Sun Microsystems has a reputation for strong research and development. It has long invested a much greater share of its revenues in R&D than most of it competitors that make high-end servers. Even as it has struggled in the face of growing competition, Sun (SUNW) has stuck to this strategy. And this spring it will launch several new products that it believes will help it win back -- or hold onto -- customers.
The leader of that technology effort is Greg Papadopoulos, Sun's chief technology officer, who travels the world looking for the latest and greatest innovations in software to run on Sun's servers. On Mar. 9, BusinessWeek Online Technology Editor Alex Salkever spoke with him about Sun's plans. Here are edited excerpts of their conversation:
Q: Is the U.S. in danger of losing its technology dominance in coming decades?
A: There is always a danger of that. It's partly what we created. The communications revolution in computing and networking is making that possible. But I believe that growth across technology markets is a tide that will lift all boats. There's not situation in the past where that hasn't happened.
Q: What are some of the risks?
A: Other societies have a much higher matriculation rate of people in technology fields. We could be overwhelmed if we don't educate enough people to meet our needs.
Q: Is it a sign of weakness that innovative research is happening elsewhere?
A: No, we think it's an amplifier of our advantage and something that can help everyone both inside and outside the U.S. One of our central theses at Sun is that innovation happens everywhere. We create a technology platform so that other people can innovate on it.
The foundations of many things that are being built now can be traced back to the U.S. Take Linux. It was arguably built in Scandinavia. But it was based on Unix, which was built in the U.S. And even Linus Torvalds [the founder of Linux] is now working here. It all comes back to U.S. innovation, which has led to a distillation of tech leadership.
Q: What do you mean by that?
A: There were far more competing ideas around the globe 20 years ago with respect to computer architecture, operating systems, and software. There were dozens of companies with their own ideas in Europe and Japan. All of that stuff is gone now. The standards came out of the U.S.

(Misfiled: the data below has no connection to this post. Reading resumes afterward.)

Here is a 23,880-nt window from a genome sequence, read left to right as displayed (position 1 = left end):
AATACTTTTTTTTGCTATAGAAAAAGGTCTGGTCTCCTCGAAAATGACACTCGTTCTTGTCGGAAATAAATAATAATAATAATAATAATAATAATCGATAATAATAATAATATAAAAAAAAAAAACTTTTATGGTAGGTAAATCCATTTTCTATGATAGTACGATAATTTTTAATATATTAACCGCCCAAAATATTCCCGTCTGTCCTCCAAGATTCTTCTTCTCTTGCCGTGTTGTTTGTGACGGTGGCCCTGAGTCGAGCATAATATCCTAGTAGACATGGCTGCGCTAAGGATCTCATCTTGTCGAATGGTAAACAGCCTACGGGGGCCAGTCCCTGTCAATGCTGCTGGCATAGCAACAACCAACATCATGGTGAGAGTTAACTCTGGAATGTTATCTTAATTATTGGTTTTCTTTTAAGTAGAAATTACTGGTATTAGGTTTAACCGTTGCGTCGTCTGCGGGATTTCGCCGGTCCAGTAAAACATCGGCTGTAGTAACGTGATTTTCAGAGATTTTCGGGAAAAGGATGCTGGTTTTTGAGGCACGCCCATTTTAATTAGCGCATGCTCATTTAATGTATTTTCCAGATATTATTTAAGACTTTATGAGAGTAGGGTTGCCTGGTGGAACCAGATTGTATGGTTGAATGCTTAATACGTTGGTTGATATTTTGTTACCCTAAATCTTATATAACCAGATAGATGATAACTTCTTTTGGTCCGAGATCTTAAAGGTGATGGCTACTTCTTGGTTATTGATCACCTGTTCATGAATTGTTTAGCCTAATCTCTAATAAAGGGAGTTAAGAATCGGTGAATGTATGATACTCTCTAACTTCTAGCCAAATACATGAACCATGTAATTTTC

Q: To play devil's advocate, haven't we given foreign companies the tools that are being used to beat us in fast-growing markets? Take China. Huawei is doing well in routers competing against Cisco (CSCO). Lots of folks are running Red Flag, the Chinese version of Linux. All this adds up to money that doesn't come back to the U.S.
A: This is all happening atop an architecture that was built in the U.S. The real question is: Will the next wave of technology emerge from China, or will the Chinese follow the innovation that we started in the U.S.? I see no indication [that other countries] are going to drive the next wave of conceptual thinking.
Q: Still, aren't the U.S. exporting its culture of innovation so effectively that it's fueling America's own decline?
A: We want healthy markets that can accept and afford our next level of innovation. Also, there's a huge difference between working on components and working on the vision of how those components fit together to take a technology to the next level. Getting value out of technology is more about conceiving, deploying, and managing complex systems than it is about building devices or components.
Q: Could you give some examples?
A: All of the operating system software -- Linux, Windows, Java, .Net -- is coming from U.S.-based companies. In the U.S., we're all thinking about what the next wave of sensor technologies will look like around RFID [radio frequency identification]. I don't see that wave of deep thinking coming out of anywhere besides U.S. companies and universities. That to me is extremely encouraging.